“The Irish eyes were smilin' throughout the packed house at Carnegie Hall for a concert of new music by Irish composers presented by Irish Network-NYC.  The program opened with Isabelle O'Connell performing impressively in Elaine Agnew's solo piano work, "Seagull", composed in 2005.  This dramatic work explored the keyboard's range with raw excitement.  It is an excellent work for the piano that shows a high level of craftsmanship. Ms. O'Connell's commitment to the work was in evidence, and she was riveting throughout the performance.... Donnacha Dennehy's "Reservoir" in its world premiere had lovely harmonic nuances and washes of sound, and Ms. O'Connell played it beautifully on the piano.... This program of contemporary music was a revelation: it was well balanced with enough variety, filled with exciting performances, and was just the right length--seemingly holding the audience's attention throughout.   Most importantly, we are learning that there are some very talented Irish composers     and musicians out there and that we need to hear more of them and more often.”
— Anthony Aibel, New York Concert Review (October 14, 2007)


"Spin," a tiny sonata from Don Byron, offered a kind of paean to Shostakovich and two splendid fellows, pianist Isabelle O'Connell and cellist Jessica Sammis."
— Richard Houdek , Berkshire Eagle (August 1st, 2007)


“One of our most successful musical exports...”      
— Dick O’Riordan, Sunday Business Post (March 25th, 2007)


“Her fervent advocacy of contemporary music is one of her most notable attributes as a performer."
— Karen Dervan, Sunday Tribune (March 25th, 2007)


John Adams concert at Carnegie Hall
“…a zesty account….the ensemble played the piece brilliantly”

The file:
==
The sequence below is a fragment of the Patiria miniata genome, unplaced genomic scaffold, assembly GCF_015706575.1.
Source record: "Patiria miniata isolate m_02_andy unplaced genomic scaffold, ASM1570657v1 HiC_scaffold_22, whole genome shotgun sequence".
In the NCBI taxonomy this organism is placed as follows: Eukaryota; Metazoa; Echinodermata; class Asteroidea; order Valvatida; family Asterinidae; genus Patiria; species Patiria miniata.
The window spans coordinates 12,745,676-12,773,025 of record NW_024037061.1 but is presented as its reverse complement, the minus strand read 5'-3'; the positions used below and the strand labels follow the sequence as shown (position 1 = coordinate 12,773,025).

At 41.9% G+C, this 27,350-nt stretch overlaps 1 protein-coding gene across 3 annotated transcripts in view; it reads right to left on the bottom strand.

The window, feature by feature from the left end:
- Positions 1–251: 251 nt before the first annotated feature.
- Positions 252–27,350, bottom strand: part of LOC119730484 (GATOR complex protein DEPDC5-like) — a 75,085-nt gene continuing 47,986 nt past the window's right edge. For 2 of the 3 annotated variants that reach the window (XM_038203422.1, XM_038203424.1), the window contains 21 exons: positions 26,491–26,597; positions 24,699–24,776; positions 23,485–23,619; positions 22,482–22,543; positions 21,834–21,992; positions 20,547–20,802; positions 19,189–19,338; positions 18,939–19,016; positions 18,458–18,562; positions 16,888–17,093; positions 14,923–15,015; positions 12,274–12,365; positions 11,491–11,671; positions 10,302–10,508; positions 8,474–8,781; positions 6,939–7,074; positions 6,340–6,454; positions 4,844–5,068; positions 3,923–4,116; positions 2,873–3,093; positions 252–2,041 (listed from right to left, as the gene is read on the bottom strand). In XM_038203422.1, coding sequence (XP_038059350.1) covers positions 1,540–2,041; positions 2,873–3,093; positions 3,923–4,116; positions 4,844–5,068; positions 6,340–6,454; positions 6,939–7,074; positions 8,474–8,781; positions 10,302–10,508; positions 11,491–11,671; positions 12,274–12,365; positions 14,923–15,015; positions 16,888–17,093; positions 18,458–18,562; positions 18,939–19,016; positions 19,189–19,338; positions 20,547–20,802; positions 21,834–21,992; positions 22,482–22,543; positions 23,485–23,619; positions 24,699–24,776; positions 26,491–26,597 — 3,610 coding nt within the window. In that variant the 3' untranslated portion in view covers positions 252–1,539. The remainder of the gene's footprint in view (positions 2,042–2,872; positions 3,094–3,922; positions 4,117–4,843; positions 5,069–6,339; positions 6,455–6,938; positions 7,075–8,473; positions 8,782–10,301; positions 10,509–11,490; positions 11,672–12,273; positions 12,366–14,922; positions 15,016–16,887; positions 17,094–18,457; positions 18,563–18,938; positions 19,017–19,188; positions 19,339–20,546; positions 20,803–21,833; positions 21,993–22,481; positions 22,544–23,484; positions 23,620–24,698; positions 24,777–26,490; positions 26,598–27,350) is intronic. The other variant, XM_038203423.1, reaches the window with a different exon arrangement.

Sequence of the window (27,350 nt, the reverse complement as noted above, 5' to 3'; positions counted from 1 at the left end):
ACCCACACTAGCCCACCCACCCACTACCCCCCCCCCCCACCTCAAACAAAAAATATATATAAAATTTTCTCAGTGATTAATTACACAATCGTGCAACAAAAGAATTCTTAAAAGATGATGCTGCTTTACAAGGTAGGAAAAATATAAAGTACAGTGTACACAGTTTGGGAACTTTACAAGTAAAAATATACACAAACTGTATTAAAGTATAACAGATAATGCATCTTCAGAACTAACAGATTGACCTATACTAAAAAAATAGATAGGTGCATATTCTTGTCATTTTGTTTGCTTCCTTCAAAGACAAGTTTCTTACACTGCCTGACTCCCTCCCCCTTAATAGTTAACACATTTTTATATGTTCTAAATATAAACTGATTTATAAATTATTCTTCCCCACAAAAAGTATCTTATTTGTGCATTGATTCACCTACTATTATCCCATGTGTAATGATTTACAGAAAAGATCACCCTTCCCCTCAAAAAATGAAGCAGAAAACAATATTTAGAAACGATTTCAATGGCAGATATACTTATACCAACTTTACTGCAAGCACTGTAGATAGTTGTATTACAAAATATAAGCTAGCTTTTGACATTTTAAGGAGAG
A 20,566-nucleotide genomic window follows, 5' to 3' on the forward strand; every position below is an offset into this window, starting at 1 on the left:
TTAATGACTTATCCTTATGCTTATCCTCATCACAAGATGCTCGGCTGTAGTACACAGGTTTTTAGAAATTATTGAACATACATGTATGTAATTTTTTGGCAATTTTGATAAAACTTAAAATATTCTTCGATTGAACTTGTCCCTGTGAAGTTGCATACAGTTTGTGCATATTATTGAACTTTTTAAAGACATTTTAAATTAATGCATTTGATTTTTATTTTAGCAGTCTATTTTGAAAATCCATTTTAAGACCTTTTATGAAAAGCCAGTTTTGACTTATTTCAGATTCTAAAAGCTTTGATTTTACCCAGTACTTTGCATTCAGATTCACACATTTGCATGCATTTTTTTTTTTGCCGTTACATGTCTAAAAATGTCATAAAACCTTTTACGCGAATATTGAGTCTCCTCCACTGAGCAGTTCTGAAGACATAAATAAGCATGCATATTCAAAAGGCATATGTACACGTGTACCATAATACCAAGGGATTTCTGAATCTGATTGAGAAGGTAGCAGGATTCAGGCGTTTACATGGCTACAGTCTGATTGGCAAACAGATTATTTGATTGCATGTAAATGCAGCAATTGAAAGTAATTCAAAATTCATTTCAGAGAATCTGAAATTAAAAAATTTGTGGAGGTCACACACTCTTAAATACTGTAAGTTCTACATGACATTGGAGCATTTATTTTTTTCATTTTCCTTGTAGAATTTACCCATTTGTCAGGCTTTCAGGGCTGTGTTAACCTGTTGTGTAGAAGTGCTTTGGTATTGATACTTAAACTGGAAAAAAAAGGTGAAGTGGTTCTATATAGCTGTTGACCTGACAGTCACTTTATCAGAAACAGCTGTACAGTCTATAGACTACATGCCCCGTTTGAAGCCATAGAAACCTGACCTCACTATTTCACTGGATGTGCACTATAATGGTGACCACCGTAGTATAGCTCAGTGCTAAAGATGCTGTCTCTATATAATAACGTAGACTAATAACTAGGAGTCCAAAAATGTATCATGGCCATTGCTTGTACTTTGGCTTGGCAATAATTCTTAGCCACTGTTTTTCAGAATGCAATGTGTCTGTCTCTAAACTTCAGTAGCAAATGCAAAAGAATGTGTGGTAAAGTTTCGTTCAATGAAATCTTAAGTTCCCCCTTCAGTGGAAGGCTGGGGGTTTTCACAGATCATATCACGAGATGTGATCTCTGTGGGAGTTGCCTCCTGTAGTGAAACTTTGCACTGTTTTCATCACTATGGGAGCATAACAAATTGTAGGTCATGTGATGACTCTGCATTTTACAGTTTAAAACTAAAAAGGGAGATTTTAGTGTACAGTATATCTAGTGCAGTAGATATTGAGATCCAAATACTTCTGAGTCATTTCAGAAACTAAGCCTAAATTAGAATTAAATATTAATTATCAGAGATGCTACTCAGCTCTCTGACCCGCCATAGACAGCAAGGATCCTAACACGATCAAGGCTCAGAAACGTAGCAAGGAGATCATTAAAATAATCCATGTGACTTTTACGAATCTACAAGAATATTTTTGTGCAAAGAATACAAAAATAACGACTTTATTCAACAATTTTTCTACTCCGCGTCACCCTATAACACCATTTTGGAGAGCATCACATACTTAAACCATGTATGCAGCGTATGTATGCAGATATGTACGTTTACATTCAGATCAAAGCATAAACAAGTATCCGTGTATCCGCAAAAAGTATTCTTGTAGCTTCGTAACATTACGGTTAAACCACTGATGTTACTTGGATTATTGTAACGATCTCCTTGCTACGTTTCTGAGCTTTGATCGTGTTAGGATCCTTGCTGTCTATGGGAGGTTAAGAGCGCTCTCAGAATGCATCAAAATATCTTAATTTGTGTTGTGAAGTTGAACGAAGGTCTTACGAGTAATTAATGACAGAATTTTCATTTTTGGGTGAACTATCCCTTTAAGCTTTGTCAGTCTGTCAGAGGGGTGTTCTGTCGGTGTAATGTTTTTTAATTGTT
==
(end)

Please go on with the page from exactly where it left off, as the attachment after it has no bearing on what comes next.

— Allan Kozinn , New York Times (March 23rd, 2005)


Rimsky-Korsakov’s Piano Concerto - National Symphony Orchestra/William Eddins
“her playing was thoroughly musical, certain of what it was aiming for and brimming with quiet, engaging zest”
— Martin Adams , The Irish Times (July 2004)


Sligo New Music Festival
“a hardedged and impressive late night recital by the exciting young pianist Isabelle O’Connell”
— Belfast Telegraph (March 2004)


“The brooding melody sank deeply soulward and its lavish elaboration was inspired in this beautiful performance. O’Connell clearly knows how to inhabit and develop a given mood. She has the technical prowess to achieve such ends as well, and a spirit and intelligence to bring it all together…The ending Fuga: Allegro con spirito (of Barber’sSonata Op. 26) was muscular and lithe, beginning in hippity-hop cheer and growing into the huge menace that frightens off all but the brave of heart. Ms. O’Connell charged fearlessly ahead and reaped the spoils in the manner of tumultuous applause.” 
— Darrell Rosenbluth, New York Concert Review (Jan. 2002) 


“ a thoughtful program thoughtfully played”
— Douglas Sealy, The Irish Times (Jan. 2002)


Gershwin’s Rhapsody in Blue
“…..a liveliness of spirit and a braveness of attack of which the composer would surely have approved.”
— Michael Dervan, The Irish Times (Aug. 1999)


“Lioness of the Keys”

“…...playing Liszt’s Vallee d’Obermann, 22-year old Isabelle O’Connell earned jubilant applause. The ease of her playing and the complete authority of her performance were wonderful. In the Variations in f minor by Josef Haydn she showed that she could not only deal with dense textures but also proved her mastery of finer details. She brought out the humorous side and intellectual development of the work into the foreground with great attention to detail.”              
—Guido Guntermann, West Allgemeine Zeitung (Nov. 1998)


“Here Isabelle O’Connell playing with imaginative freedom, evocatively captured the composer’s images of wind, sea, spray and stone, inspired by Seamus Heaney’s ‘Postscript’ and also spurred the audience to the most enthuasiastic response of the evening.” 
— Michael Dervan, The Irish Times (Oct. 1998)